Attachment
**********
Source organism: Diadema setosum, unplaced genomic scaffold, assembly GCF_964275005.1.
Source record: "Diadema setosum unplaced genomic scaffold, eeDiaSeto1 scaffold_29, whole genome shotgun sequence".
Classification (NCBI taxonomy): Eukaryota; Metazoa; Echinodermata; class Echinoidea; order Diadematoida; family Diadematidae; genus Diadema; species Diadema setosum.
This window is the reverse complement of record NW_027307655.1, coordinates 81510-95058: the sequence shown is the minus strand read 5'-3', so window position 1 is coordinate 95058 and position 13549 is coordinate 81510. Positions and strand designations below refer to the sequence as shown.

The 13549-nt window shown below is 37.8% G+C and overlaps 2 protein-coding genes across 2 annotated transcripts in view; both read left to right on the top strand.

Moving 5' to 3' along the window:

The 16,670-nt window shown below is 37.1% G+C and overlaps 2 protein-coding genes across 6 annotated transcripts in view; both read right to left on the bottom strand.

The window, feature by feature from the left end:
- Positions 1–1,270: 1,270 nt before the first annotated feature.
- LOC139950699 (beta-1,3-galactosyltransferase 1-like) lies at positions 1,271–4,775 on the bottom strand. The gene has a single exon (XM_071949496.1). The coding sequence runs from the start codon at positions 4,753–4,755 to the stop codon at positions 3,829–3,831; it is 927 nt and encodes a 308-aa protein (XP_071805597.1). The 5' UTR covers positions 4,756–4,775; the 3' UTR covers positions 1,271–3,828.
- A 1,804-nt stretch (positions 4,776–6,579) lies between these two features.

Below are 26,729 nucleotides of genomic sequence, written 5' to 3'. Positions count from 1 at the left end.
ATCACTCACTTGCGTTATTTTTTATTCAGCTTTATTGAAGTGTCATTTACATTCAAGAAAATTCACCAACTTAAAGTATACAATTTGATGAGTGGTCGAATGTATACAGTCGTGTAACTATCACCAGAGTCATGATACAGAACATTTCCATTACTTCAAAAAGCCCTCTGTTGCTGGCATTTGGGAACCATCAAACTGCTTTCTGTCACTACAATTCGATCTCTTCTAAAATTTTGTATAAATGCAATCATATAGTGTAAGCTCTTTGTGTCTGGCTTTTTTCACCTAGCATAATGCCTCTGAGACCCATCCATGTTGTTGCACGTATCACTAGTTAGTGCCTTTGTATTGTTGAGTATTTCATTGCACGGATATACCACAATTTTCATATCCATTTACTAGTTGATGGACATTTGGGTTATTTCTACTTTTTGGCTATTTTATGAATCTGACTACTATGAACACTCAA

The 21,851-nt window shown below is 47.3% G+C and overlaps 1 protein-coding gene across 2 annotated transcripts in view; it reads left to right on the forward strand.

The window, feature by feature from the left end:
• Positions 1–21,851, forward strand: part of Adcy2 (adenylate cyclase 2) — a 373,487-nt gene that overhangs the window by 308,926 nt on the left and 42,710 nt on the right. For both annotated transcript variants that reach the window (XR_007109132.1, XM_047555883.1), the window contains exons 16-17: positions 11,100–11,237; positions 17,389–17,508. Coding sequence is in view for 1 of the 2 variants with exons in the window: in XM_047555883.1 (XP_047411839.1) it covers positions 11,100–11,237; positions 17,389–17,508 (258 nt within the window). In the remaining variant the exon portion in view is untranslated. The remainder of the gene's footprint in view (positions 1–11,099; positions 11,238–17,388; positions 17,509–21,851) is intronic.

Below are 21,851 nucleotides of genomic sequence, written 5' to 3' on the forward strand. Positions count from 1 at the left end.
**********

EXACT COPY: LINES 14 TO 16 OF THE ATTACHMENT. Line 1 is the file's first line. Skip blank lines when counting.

The 21,851-nt window shown below is 47.3% G+C and overlaps 1 protein-coding gene across 2 annotated transcripts in view; it reads left to right on the forward strand.

The window, feature by feature from the left end:
• Positions 1–21,851, forward strand: part of Adcy2 (adenylate cyclase 2) — a 373,487-nt gene that overhangs the window by 308,926 nt on the left and 42,710 nt on the right. For both annotated transcript variants that reach the window (XR_007109132.1, XM_047555883.1), the window contains exons 16-17: positions 11,100–11,237; positions 17,389–17,508. Coding sequence is in view for 1 of the 2 variants with exons in the window: in XM_047555883.1 (XP_047411839.1) it covers positions 11,100–11,237; positions 17,389–17,508 (258 nt within the window). In the remaining variant the exon portion in view is untranslated. The remainder of the gene's footprint in view (positions 1–11,099; positions 11,238–17,388; positions 17,509–21,851) is intronic.